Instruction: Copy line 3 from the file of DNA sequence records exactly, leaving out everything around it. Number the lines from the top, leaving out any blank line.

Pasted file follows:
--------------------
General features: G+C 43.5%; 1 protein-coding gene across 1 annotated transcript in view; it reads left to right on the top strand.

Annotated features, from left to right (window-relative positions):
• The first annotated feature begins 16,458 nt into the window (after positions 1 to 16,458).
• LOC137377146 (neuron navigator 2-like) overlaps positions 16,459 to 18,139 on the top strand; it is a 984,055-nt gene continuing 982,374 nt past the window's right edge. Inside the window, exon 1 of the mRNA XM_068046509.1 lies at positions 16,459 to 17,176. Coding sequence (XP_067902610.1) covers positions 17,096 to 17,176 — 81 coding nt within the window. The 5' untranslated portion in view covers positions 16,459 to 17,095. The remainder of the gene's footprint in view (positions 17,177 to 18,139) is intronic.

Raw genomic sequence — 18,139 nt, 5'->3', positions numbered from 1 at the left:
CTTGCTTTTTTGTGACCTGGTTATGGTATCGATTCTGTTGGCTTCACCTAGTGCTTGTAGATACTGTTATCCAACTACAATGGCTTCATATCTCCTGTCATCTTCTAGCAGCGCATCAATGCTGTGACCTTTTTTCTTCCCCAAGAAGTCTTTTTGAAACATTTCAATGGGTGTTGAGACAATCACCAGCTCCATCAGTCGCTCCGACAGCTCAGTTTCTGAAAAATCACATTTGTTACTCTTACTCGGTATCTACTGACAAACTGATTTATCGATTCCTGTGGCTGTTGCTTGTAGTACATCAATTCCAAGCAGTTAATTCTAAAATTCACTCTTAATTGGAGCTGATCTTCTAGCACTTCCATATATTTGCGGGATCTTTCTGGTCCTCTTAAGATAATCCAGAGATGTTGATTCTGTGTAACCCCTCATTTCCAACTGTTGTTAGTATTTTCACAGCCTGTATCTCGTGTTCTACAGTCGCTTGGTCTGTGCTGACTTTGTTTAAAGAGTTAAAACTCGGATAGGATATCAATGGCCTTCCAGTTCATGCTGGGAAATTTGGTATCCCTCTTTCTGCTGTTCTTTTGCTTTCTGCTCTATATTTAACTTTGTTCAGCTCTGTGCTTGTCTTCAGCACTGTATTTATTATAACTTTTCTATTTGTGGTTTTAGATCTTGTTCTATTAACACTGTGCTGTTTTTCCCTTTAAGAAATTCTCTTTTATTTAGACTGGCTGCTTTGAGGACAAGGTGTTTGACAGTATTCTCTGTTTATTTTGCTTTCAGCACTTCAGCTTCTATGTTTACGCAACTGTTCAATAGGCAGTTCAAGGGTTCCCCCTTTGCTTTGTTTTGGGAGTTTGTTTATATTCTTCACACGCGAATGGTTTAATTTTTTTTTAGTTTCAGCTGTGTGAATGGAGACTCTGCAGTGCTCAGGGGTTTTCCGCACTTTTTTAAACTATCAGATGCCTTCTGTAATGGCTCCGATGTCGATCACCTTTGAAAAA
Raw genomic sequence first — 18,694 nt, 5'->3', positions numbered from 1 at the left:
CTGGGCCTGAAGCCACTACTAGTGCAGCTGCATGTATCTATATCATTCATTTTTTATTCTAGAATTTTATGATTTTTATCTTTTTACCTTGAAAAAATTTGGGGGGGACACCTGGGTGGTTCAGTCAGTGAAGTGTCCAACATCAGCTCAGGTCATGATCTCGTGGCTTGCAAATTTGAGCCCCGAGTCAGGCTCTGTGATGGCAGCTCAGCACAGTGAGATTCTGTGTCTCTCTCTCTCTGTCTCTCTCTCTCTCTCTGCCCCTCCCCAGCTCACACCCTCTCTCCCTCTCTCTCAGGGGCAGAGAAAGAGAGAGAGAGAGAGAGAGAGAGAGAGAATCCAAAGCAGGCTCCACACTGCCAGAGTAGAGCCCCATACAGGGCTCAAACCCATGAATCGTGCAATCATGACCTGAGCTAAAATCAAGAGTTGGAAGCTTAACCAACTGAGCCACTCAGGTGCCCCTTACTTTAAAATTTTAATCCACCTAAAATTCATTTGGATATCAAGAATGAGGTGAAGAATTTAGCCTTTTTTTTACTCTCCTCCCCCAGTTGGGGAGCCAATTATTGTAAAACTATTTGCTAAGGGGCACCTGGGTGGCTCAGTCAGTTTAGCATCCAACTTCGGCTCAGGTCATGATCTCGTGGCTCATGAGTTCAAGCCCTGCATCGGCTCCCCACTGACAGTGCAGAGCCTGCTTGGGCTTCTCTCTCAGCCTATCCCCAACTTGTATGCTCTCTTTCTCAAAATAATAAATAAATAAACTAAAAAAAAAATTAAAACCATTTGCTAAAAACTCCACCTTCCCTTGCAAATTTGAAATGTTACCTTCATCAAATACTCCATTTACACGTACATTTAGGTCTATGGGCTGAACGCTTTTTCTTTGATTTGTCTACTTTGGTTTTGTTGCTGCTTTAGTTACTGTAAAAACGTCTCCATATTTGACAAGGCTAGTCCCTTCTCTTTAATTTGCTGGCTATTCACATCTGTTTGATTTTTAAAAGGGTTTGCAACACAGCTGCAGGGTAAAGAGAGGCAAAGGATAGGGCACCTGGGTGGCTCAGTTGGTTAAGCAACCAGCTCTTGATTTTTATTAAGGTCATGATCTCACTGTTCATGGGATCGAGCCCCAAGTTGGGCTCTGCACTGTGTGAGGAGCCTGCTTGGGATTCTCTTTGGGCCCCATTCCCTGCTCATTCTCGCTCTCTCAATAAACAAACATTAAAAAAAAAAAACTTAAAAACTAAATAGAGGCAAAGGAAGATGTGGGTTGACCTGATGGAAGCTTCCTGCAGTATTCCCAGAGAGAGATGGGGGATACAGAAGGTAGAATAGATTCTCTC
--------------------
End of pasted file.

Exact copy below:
• The first annotated feature begins 16,458 nt into the window (after positions 1 to 16,458).